My Experiment with Reading Before Bed (Instead of Using My Phone)
By Kathleen Fatica
Falling asleep aglow in electronic light has become an accepted part of life for millennials. When I first came to college at DePaul University, I was disturbed to find that my roommate fell asleep with Netflix playing right next to her face every single night. Throughout the year, though, I realized we weren’t so different. While she was watching Game of Thrones on her laptop while drifting off, I used my phone in my bed. Sometimes, I just left it on my mattress when I decided to sleep, just like 95% of Americans.
Inspired by the research I discovered about the harmful effects of blue light on sleep after my own difficulties with low sleep levels, which affected my immune system, I knew I wanted to stop using electronics before bed, but didn’t want to shirk a routine altogether. While brainstorming, I fondly remembered my pre-bed routine growing up – reading Meg Cabot books until my eyelids got heavy. Feeling nostalgic, I decided to try an experiment and read before bed in an attempt to get to sleep faster (and reignite my love for reading).
The book I chose for this experiment was The Circle by Dave Eggers. I chose this book because I was really excited to read it and discover what so many of my teachers and peers had been raving about. This meant I had a higher chance of sticking with reading, even when it felt unnatural.
The first few nights were pretty surreal. I walked into my dorm to see my roommate, as usual, watching a show with her computer screen inches from her half-shut eyes. I plugged my phone into my charger which I’d moved from bedside to under my desk, where I wouldn’t be able to reach or see it. As I backed away from my phone, I felt an uncomfortable sensation in my stomach, but left and snuggled into bed with The Circle. I set a goal for myself of 20 pages – a fair amount, but not too ambitious. When I reached page 20, I was still fairly awake, but shut my eyes and waited for sleep to come. During these first few days, I noticed the hard part. Since I didn’t have my phone in bed, I would miss late-night group message conversations. However, my fear of missing out was heavily outweighed by the benefits of my experiment.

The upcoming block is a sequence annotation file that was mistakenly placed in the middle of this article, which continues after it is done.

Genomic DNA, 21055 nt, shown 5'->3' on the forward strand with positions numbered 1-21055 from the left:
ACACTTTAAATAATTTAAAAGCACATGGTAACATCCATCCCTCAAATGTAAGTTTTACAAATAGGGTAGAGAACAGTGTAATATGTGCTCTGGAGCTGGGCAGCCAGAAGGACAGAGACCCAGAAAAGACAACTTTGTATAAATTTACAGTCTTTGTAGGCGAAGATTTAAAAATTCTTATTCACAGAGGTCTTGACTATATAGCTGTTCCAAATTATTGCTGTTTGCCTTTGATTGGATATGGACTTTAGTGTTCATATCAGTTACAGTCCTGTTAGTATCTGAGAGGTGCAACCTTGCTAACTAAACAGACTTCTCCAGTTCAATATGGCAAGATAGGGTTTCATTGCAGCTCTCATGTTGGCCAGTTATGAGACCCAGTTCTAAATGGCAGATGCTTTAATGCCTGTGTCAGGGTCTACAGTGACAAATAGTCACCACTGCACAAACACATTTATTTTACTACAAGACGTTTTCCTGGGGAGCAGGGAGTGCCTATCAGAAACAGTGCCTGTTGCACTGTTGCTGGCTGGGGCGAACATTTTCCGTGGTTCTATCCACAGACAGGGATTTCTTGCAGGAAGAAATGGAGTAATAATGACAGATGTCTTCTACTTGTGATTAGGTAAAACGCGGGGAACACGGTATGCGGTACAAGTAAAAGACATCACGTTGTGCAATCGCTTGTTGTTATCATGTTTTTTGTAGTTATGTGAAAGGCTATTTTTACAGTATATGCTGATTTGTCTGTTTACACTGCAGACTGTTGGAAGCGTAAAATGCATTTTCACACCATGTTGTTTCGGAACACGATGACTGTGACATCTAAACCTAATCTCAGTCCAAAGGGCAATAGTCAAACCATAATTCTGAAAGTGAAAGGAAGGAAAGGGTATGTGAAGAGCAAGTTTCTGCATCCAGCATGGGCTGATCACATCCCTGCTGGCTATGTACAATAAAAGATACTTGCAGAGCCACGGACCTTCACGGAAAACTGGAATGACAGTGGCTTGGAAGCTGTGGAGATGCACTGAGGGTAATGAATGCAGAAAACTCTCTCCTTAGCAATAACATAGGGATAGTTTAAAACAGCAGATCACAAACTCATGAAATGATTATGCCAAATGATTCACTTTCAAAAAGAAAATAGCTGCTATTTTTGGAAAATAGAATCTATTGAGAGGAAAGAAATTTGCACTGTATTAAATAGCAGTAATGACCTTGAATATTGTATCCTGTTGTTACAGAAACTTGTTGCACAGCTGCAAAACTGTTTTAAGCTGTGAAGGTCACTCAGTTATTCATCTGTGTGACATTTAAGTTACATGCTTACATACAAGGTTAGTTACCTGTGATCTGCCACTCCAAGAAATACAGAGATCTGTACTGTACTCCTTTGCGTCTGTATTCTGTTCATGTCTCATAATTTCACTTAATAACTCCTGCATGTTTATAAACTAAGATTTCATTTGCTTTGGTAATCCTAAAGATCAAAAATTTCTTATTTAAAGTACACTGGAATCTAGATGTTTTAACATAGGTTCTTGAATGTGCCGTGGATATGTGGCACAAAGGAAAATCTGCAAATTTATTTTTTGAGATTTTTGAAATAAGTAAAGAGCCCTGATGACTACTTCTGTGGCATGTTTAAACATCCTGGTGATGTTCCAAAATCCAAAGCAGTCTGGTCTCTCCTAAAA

As I went on, however, the unnatural feeling left me and I looked forward to reading in bed. Eventually, it became a habit and it took me much less time to fall asleep.
Additionally, I felt better about myself, because each night I was accomplishing something. I’m a person who gains energy from getting things done, and lives for the thrill of checking something, no matter how small, off my to-do list. While social media feeds can serve as valid streams of information or introspection, I have never felt accomplished after reading 100 tweets, the character equivalent to 16 pages of a standard novel. I did feel accomplished, however, from reading about 20 pages a night.
From the experiences I gathered in my experiment, reading before bed was a wonderful idea. It’s definitely hard, though, so if you’d like to try it don’t be too hard on yourself if for the first few nights you hover over your phone frantically checking every notification before you cut yourself off. As a book-lover, I have always questioned why I didn’t read as much as I used to but never followed through. This experience showed me that with some commitment and patience, you can get back in the groove of reading again in a way that benefits sleep and self-esteem. Now that’s wellness.
ABOUT THE AUTHOR
Kathleen Fatica is a freshman at DePaul University working towards a degree in Creative Writing and Public Relations. Before she joined The Culture-ist, Kathleen worked as an editor and writer for student newspapers at DePaul University including Her Campus DePaul and The DePaulia. When she’s not busy writing or editing, Kathleen enjoys listening to female rappers and color coding her planner while she city-hops her way across the globe. You can find her on Twitter and Instagram at @kathleeen2102
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